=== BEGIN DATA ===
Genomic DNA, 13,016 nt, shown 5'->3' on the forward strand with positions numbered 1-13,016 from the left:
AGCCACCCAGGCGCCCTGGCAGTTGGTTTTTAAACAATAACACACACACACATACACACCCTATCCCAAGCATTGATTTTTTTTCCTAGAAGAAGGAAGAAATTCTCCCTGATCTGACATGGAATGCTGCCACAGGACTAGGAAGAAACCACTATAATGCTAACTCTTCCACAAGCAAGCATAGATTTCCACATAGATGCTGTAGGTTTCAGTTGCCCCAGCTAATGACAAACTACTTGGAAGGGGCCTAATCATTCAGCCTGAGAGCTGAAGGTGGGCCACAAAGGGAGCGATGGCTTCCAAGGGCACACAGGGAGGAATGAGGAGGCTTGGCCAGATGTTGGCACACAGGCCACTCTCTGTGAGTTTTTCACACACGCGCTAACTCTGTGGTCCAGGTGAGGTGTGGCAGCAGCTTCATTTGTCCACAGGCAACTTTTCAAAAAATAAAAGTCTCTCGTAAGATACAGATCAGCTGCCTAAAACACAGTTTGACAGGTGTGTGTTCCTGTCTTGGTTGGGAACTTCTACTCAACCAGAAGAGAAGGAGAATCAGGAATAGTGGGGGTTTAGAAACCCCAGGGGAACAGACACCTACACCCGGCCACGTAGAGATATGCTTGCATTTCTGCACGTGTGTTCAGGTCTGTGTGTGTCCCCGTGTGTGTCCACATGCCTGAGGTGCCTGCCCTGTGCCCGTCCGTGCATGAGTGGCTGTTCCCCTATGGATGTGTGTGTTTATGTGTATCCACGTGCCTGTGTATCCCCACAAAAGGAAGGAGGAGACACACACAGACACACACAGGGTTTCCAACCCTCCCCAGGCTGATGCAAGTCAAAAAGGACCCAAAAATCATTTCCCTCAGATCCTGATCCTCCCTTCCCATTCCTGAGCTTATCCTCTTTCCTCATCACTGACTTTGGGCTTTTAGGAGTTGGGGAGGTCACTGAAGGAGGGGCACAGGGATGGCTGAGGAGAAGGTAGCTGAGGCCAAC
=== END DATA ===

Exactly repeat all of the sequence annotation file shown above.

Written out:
Genomic DNA, 13,016 nt, shown 5'->3' on the forward strand with positions numbered 1-13,016 from the left:
AGCCACCCAGGCGCCCTGGCAGTTGGTTTTTAAACAATAACACACACACACATACACACCCTATCCCAAGCATTGATTTTTTTTCCTAGAAGAAGGAAGAAATTCTCCCTGATCTGACATGGAATGCTGCCACAGGACTAGGAAGAAACCACTATAATGCTAACTCTTCCACAAGCAAGCATAGATTTCCACATAGATGCTGTAGGTTTCAGTTGCCCCAGCTAATGACAAACTACTTGGAAGGGGCCTAATCATTCAGCCTGAGAGCTGAAGGTGGGCCACAAAGGGAGCGATGGCTTCCAAGGGCACACAGGGAGGAATGAGGAGGCTTGGCCAGATGTTGGCACACAGGCCACTCTCTGTGAGTTTTTCACACACGCGCTAACTCTGTGGTCCAGGTGAGGTGTGGCAGCAGCTTCATTTGTCCACAGGCAACTTTTCAAAAAATAAAAGTCTCTCGTAAGATACAGATCAGCTGCCTAAAACACAGTTTGACAGGTGTGTGTTCCTGTCTTGGTTGGGAACTTCTACTCAACCAGAAGAGAAGGAGAATCAGGAATAGTGGGGGTTTAGAAACCCCAGGGGAACAGACACCTACACCCGGCCACGTAGAGATATGCTTGCATTTCTGCACGTGTGTTCAGGTCTGTGTGTGTCCCCGTGTGTGTCCACATGCCTGAGGTGCCTGCCCTGTGCCCGTCCGTGCATGAGTGGCTGTTCCCCTATGGATGTGTGTGTTTATGTGTATCCACGTGCCTGTGTATCCCCACAAAAGGAAGGAGGAGACACACACAGACACACACAGGGTTTCCAACCCTCCCCAGGCTGATGCAAGTCAAAAAGGACCCAAAAATCATTTCCCTCAGATCCTGATCCTCCCTTCCCATTCCTGAGCTTATCCTCTTTCCTCATCACTGACTTTGGGCTTTTAGGAGTTGGGGAGGTCACTGAAGGAGGGGCACAGGGATGGCTGAGGAGAAGGTAGCTGAGGCCAAC